CHICAGO — Rick Renteria fostered a culture that allowed young players to develop into stars. And just like the last time, he lost his job after helping start a turnaround.

The Chicago White Sox and their manager agreed to split following a disappointing finish to a breakout season in which they made the playoffs for the first time in 12 years.

Chicago announced Monday that Renteria won't return after he led the White Sox to a 35-25 record in his pandemic-shortened fourth season. They ended a string of seven consecutive losing seasons with their first playoff appearance since 2008.

“This is not how we wanted this to end,” general manager Rick Hahn said. “We wanted it to end with Ricky leading us to championships. That was the intent from the start. Over time, through very candid and quite frankly personal conversations about where this organization is, what our time horizon is, what we need to do to win in October and get to that final, ultimate goal, it became evident that it was time to make a change.”

Don Cooper, who had been pitching coach since July 2002, also was let go. He had spent more than three decades with the organization.

Chicago lead the AL Central by three games before losing seven of its final eight and finishing tied for second with Cleveland at 35-25, one game behind Minnesota. Chicago got knocked out by Oakland in three games in their first-round series.

Renteria drew criticism for his lineups as well as his handling of pitchers, particularly down the stretch.

“Thank you to Ricky and Coop for everything they have done for White Sox organization," pitcher Dallas Keuchel tweeted. "I will continue their passion for winning and wish them all the best in their new beginnings!”

Hahn said Renteria's replacement probably will come from outside the White Sox. He said would like someone who has worked for a championship organization, though major league managing experience is not necessarily a requirement.

Renteria became the franchise’s 40th manager when he was promoted from bench coach to replace Robin Ventura in October 2016. He led the White Sox to a 236-309 record and helped establish a winning culture that fostered the development of the team’s young players.

Renteria also managed the crosstown Cubs in 2014 and drew praise for his work with young players. The North Siders planned to bring him back, only to let him go once Joe Maddon split with Tampa Bay.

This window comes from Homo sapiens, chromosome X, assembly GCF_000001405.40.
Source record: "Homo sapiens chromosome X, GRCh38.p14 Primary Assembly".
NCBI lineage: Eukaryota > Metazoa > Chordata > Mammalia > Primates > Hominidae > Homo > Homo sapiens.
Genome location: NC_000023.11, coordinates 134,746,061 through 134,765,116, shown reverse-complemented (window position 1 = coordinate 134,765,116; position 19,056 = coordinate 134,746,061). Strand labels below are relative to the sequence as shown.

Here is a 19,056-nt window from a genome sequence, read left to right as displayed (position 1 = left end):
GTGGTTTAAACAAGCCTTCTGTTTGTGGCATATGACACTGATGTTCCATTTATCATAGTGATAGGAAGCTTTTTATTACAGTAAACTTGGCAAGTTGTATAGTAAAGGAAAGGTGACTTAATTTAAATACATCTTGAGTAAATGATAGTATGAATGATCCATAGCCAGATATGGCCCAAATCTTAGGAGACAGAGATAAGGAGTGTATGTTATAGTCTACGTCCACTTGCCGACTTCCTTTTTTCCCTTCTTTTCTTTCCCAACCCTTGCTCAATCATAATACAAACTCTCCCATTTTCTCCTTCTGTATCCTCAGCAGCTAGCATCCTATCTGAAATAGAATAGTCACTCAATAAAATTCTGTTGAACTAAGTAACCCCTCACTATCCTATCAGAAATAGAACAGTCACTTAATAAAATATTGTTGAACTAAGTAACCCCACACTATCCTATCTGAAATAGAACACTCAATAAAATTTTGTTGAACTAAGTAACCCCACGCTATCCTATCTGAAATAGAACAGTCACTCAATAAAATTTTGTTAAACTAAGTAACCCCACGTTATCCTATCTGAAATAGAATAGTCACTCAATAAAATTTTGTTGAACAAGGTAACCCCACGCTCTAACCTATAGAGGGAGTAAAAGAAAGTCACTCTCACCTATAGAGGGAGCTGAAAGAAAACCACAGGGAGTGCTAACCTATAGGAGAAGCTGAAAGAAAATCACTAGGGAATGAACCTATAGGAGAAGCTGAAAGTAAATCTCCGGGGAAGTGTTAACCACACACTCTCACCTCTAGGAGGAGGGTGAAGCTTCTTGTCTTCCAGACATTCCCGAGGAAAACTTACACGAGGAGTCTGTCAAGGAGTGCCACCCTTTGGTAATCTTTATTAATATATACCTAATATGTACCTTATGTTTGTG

Maddon made the playoffs in four of five years and managed the 2016 team to the franchise's first World Series title since 1908. He just completed his first season with the Los Angeles Angels.

Two World Series-winning managers who could be candidates are AJ Hinch and Alex Cora. Hinch led Houston to the title with Cora as his bench coach in 2017, and Cora won it all with Boston the following year.

Both were suspended by Major League Baseball for the 2020 season for their roles in the Astros' sign stealing scandal, and both lost their manager jobs. Their suspensions end on the day after the World Series.

One with a championship who won’t be in the running is Ozzie Guillen, who led the 2005 White Sox to the title. Hahn said chairman Jerry Reinsdorf told him Monday that Guillen will not be considered.

With a core of young players on team-friendly deals, starting with shortstop Tim Anderson, Chicago appears poised for possible long-term success. Veteran José Abreu put himself in contention for AL MVP by driving in 60 runs, and ace Lucas Giolito pitched his first no-hitter.

Renteria never had a contender until this year. With higher expectations, his in-game decisions came under closer scrutiny.

He brought in rookie Matt Foster with the bases loaded in the fourth inning of Game 3 against Oakland, only to watch him walk in the tying and go-ahead runs.

Renteria also drew criticism late in the regular season, with the White Sox in a tailspin and a playoff spot secured, when he called on reliever Carlos Rodón in a tight spot at Cleveland.

Rodón had been sidelined since early August because of a sore shoulder and hadn’t pitched in relief since 2015. But he got the ball with the bases loaded and two out in the seventh inning. And it didn’t go well for him.

Rodon gave up a two-run single to César Hernández and two-run double by José Ramírez, sending the Indians to a 5-4 victory.

“This isn't about any of the decision-making in Game 3 of the wild-card series," Hahn said. "This isn't about anything that happened over the last couple of weeks after we clinched our position in the playoffs.”

Notes: Hahn said hard-throwing rookie Garrett Crochet has a flexor strain in his pitching forearm and the 21-year-old left-hander should be ready for spring training with no restrictions. The 11th overall pick in this year’s amateur draft, Crochet exited Game 3 against Oakland because of tightness. ... Second baseman Nick Madrigal (separated left shoulder) had surgery last week and might be limited when camp begins.